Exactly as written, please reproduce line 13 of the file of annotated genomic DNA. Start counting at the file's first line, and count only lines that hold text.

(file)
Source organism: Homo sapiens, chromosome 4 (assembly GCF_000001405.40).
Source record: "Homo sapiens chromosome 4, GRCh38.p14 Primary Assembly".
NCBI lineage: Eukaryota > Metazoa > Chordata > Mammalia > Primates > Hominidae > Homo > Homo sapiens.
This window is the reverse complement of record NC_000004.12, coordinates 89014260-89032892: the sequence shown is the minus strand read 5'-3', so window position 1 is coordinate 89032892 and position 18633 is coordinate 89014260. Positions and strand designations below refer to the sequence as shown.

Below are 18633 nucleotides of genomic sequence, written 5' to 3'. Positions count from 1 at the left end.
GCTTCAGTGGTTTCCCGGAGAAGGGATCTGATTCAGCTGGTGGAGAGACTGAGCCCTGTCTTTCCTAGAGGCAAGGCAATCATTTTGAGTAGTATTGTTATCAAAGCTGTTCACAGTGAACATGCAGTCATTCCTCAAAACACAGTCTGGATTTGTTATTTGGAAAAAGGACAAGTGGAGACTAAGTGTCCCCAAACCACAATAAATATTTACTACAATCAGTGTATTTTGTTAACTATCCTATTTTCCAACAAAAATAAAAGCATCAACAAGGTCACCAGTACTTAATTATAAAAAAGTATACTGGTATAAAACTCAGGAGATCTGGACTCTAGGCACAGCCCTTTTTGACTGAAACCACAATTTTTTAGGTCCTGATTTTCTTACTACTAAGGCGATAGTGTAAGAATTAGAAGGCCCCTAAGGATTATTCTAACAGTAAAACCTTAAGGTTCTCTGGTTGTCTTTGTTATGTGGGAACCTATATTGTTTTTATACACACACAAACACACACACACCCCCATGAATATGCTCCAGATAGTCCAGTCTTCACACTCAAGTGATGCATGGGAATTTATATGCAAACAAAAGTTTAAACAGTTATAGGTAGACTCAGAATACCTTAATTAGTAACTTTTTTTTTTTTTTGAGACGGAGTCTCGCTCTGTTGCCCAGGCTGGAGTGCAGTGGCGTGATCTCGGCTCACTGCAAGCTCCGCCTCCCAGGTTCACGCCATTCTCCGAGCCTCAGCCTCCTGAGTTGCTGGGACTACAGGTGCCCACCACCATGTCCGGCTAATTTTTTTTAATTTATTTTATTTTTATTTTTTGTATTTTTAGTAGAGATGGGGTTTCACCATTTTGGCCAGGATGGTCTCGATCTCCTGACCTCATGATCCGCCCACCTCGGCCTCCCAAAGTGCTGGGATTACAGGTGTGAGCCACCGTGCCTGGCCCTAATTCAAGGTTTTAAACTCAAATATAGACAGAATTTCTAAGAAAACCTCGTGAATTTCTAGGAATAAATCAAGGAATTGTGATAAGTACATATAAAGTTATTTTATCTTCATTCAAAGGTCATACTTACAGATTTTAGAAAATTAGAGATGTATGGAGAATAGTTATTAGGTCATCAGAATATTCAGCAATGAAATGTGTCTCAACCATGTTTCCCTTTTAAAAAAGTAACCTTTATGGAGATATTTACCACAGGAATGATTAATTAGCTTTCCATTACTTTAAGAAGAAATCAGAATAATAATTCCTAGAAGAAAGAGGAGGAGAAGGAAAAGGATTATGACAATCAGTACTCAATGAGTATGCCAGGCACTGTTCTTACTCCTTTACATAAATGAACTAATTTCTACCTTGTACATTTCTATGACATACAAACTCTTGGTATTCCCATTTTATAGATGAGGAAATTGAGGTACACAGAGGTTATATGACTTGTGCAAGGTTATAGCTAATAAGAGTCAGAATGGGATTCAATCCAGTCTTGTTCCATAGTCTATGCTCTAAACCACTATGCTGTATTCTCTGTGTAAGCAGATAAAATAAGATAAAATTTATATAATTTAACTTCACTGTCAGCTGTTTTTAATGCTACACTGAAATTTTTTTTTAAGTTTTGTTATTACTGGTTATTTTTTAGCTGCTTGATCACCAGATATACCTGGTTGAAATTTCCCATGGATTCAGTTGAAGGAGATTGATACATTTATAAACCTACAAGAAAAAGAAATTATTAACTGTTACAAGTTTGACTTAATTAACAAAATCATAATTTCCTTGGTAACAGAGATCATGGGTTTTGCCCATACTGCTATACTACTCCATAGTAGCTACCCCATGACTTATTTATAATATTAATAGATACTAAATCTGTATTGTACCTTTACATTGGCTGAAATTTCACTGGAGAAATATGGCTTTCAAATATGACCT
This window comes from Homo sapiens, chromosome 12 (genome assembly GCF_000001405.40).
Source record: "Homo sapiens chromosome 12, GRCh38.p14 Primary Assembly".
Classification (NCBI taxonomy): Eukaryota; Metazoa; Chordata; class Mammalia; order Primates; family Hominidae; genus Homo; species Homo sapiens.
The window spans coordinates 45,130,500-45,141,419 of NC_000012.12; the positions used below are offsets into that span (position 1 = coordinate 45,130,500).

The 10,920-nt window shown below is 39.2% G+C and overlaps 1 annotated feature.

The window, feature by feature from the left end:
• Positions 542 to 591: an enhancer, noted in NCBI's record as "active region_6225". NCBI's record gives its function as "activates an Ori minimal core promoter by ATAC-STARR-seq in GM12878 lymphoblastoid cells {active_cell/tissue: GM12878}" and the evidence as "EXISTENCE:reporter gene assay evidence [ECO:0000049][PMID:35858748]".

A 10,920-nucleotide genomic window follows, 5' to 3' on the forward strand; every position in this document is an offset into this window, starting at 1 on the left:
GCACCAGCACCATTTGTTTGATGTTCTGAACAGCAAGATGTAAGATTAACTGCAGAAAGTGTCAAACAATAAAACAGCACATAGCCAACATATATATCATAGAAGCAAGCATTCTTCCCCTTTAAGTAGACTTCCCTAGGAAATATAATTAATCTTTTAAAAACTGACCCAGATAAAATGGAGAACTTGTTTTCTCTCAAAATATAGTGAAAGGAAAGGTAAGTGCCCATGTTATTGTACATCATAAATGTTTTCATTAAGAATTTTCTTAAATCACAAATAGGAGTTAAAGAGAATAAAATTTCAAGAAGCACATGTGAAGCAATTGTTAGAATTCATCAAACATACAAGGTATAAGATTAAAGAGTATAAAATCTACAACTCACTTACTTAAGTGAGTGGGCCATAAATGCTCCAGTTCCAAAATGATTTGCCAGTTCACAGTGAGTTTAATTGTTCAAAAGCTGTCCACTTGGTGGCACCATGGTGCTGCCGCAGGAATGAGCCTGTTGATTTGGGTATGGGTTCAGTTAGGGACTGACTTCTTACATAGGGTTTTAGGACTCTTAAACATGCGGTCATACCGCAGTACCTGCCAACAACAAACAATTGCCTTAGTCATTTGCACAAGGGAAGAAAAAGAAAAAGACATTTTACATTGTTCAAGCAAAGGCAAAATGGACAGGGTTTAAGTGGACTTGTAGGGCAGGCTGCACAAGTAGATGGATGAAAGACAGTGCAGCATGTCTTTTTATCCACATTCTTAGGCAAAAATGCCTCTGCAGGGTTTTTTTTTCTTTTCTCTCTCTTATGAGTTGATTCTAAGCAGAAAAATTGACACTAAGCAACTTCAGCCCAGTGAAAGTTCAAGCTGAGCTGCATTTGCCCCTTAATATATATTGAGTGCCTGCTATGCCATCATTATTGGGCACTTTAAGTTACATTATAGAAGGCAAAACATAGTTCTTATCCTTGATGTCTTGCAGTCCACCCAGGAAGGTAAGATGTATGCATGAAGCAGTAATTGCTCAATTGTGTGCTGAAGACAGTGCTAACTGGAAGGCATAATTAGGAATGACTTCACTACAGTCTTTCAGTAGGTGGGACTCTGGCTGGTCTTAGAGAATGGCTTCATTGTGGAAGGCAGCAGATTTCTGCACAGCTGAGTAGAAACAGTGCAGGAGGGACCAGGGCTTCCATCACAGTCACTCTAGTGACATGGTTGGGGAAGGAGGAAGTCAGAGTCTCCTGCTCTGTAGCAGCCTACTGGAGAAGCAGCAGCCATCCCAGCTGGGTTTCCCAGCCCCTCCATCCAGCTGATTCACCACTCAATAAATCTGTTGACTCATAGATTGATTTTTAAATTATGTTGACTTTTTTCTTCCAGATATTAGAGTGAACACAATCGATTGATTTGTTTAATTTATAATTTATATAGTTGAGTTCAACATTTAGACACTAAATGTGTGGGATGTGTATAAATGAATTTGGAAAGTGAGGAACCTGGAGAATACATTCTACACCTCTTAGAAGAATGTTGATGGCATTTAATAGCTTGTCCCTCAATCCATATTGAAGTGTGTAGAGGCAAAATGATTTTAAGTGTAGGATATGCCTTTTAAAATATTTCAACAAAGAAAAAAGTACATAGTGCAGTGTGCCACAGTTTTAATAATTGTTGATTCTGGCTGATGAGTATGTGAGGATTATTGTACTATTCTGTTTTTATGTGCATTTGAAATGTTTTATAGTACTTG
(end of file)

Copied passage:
• Positions 542 to 591: an enhancer, noted in NCBI's record as "active region_6225". NCBI's record gives its function as "activates an Ori minimal core promoter by ATAC-STARR-seq in GM12878 lymphoblastoid cells {active_cell/tissue: GM12878}" and the evidence as "EXISTENCE:reporter gene assay evidence [ECO:0000049][PMID:35858748]".